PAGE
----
As bombarded by advertising as we are at every point in our lives it’s hard to believe a car company would build a car that would not be advertised. In fact this car was not just under-advertised but it was thought to be dialed down and built to make us believe the car was under powered and not worthy of attention, especially in a class that offered much more exciting (supposedly) cars that would easily enjoy the success of what it was expected to have from this amazing lineup of high powered sports cars.
The car in question is the Chevrolet Corvette Stingray L88 that was built from 1967 until 1969 and came in as one of the highest performing cars that had been built at the time. This car was the product of designer Zora Arkus-Duntov who was the director of GM’s performance division at the time. This car was powered by a modified version of the 427-cubic inch V8 engine that was claimed to be able to push out 435 horsepower to make this awesome car one that was built to perform well, but with that number the L88 was not to be a public offering, but was designed and built for the race track.
This is the reason that this car did not get the attention it deserved, because Chevrolet did not want consumers buying it up, but wanted race teams to be able to drive it. The real output of the L88 came in between 540 and 580 horsepower which was enough to allow the car to run the quarter mile un the mid to high eleven second range. Another way to keep the car from the public was to also offer it with a few options which included a performance suspension, a Positraction differential and upgraded brakes. A radio and air conditioning were not offered on the L88, making it a car that was great for the track and bad for the consumers.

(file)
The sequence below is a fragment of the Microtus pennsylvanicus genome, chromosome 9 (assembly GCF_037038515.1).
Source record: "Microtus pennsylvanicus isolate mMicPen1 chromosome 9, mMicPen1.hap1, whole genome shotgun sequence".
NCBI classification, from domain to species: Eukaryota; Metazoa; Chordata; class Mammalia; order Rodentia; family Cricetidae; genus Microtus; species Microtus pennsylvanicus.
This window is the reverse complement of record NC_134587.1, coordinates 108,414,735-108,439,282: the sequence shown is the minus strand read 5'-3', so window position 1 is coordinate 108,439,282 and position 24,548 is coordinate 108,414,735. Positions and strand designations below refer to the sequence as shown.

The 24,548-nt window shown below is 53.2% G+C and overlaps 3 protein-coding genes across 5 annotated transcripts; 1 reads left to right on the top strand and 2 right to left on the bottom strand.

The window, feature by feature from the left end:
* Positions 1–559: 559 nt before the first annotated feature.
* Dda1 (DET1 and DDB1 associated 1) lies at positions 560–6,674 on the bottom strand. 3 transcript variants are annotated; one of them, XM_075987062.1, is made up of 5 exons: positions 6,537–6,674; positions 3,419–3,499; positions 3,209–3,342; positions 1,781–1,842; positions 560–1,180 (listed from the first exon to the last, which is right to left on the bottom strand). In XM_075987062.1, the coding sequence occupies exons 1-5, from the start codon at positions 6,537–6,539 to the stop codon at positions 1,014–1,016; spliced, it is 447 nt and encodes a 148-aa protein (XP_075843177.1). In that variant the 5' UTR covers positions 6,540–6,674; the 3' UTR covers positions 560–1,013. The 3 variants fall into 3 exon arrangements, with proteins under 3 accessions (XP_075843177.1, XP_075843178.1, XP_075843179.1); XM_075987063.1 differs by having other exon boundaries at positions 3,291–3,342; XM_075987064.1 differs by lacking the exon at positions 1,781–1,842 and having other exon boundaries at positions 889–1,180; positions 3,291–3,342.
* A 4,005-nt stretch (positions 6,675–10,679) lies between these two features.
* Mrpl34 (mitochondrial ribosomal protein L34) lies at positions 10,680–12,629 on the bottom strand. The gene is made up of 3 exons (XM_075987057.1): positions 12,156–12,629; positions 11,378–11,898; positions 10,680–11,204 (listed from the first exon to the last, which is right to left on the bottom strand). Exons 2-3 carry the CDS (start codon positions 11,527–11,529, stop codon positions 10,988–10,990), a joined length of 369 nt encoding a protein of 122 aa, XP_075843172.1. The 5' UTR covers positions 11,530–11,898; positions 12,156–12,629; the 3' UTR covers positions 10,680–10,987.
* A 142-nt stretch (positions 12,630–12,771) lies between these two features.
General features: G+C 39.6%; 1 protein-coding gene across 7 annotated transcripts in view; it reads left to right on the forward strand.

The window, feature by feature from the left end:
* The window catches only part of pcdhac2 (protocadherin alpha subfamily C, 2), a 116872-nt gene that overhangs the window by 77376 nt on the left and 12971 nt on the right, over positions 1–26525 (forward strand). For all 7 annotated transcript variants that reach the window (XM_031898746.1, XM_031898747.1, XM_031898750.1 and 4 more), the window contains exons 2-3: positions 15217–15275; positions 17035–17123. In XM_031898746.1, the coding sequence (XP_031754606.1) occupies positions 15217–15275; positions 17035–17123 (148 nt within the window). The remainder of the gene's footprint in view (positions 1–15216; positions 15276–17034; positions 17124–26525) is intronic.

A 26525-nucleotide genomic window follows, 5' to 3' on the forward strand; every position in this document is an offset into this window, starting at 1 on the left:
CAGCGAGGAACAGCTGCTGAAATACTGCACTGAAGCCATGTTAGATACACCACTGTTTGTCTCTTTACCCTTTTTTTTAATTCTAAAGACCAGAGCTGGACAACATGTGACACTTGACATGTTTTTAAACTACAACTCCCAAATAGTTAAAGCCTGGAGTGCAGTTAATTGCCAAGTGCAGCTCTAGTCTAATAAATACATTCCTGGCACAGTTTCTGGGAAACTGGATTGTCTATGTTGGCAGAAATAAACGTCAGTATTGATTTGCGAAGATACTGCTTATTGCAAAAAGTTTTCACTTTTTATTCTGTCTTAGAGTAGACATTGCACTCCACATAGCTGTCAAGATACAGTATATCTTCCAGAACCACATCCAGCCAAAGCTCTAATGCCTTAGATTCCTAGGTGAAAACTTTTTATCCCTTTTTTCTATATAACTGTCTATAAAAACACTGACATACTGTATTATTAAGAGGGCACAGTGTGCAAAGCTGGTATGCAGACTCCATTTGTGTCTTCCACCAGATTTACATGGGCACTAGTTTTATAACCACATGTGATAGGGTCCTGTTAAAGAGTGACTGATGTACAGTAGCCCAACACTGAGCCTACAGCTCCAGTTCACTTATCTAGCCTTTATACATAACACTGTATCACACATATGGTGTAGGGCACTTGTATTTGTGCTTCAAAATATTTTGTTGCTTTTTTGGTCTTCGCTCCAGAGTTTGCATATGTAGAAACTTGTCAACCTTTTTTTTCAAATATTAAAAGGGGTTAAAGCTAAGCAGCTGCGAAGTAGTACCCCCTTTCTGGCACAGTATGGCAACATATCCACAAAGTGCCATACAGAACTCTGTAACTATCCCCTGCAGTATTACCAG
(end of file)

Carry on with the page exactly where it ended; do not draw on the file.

With this limited market only 216 of the L88 were ever produced and sold at Chevrolet dealerships. This made for a perfect racing machine and one of the most impressive Corvette models that was ever built. For the time of this production there was not another Corvette that could perform the same way and the L88 soon became the Holy Grail of Corvettes for those who collect these high powered machines.
Today, an owner with an L88 might be able to command huge sums of money for them, especially if they have mostly original parts and features on them. These sums of money come in between $500K and $750K as an expected price in order to give an owner an ideal of how their investment has grown over time. From a little discussed Corvette that was reserved for the racetrack to the now revered model that so many desire and simply admire the L88 has been a car of very storied times that can be the perfect addition to any collection of Corvettes full of awesome power.